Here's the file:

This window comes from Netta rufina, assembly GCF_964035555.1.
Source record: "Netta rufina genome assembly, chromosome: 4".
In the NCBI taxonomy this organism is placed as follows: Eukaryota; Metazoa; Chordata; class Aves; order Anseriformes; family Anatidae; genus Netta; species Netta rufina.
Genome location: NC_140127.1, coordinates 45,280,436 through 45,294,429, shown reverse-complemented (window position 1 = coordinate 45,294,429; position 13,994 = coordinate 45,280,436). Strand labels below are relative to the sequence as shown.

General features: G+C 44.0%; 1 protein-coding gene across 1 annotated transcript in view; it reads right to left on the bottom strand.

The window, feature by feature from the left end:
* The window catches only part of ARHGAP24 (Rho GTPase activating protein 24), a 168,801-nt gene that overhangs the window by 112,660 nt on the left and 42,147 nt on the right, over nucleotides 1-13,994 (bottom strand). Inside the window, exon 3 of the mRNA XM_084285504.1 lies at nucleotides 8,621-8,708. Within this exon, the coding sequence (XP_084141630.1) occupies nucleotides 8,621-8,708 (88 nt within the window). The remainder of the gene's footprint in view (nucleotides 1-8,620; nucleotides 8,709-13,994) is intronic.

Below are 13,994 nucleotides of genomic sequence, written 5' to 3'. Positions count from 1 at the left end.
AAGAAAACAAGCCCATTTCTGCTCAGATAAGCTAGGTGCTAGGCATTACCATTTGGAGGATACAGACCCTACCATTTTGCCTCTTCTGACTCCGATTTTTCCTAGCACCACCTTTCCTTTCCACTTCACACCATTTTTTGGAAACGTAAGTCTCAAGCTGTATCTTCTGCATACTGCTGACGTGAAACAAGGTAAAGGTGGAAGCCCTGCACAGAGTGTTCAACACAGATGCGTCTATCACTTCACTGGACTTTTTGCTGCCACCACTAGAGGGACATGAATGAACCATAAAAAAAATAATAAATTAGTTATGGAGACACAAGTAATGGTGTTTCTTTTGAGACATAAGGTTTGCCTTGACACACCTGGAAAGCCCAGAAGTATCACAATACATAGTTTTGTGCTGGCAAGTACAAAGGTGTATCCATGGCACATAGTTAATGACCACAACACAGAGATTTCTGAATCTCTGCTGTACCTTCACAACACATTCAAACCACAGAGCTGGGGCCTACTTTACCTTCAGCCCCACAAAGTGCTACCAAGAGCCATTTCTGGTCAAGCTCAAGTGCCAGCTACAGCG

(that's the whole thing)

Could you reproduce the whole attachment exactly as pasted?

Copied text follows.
This window comes from Netta rufina, assembly GCF_964035555.1.
Source record: "Netta rufina genome assembly, chromosome: 4".
In the NCBI taxonomy this organism is placed as follows: Eukaryota; Metazoa; Chordata; class Aves; order Anseriformes; family Anatidae; genus Netta; species Netta rufina.
Genome location: NC_140127.1, coordinates 45,280,436 through 45,294,429, shown reverse-complemented (window position 1 = coordinate 45,294,429; position 13,994 = coordinate 45,280,436). Strand labels below are relative to the sequence as shown.

General features: G+C 44.0%; 1 protein-coding gene across 1 annotated transcript in view; it reads right to left on the bottom strand.

The window, feature by feature from the left end:
* The window catches only part of ARHGAP24 (Rho GTPase activating protein 24), a 168,801-nt gene that overhangs the window by 112,660 nt on the left and 42,147 nt on the right, over nucleotides 1-13,994 (bottom strand). Inside the window, exon 3 of the mRNA XM_084285504.1 lies at nucleotides 8,621-8,708. Within this exon, the coding sequence (XP_084141630.1) occupies nucleotides 8,621-8,708 (88 nt within the window). The remainder of the gene's footprint in view (nucleotides 1-8,620; nucleotides 8,709-13,994) is intronic.

Below are 13,994 nucleotides of genomic sequence, written 5' to 3'. Positions count from 1 at the left end.
AAGAAAACAAGCCCATTTCTGCTCAGATAAGCTAGGTGCTAGGCATTACCATTTGGAGGATACAGACCCTACCATTTTGCCTCTTCTGACTCCGATTTTTCCTAGCACCACCTTTCCTTTCCACTTCACACCATTTTTTGGAAACGTAAGTCTCAAGCTGTATCTTCTGCATACTGCTGACGTGAAACAAGGTAAAGGTGGAAGCCCTGCACAGAGTGTTCAACACAGATGCGTCTATCACTTCACTGGACTTTTTGCTGCCACCACTAGAGGGACATGAATGAACCATAAAAAAAATAATAAATTAGTTATGGAGACACAAGTAATGGTGTTTCTTTTGAGACATAAGGTTTGCCTTGACACACCTGGAAAGCCCAGAAGTATCACAATACATAGTTTTGTGCTGGCAAGTACAAAGGTGTATCCATGGCACATAGTTAATGACCACAACACAGAGATTTCTGAATCTCTGCTGTACCTTCACAACACATTCAAACCACAGAGCTGGGGCCTACTTTACCTTCAGCCCCACAAAGTGCTACCAAGAGCCATTTCTGGTCAAGCTCAAGTGCCAGCTACAGCG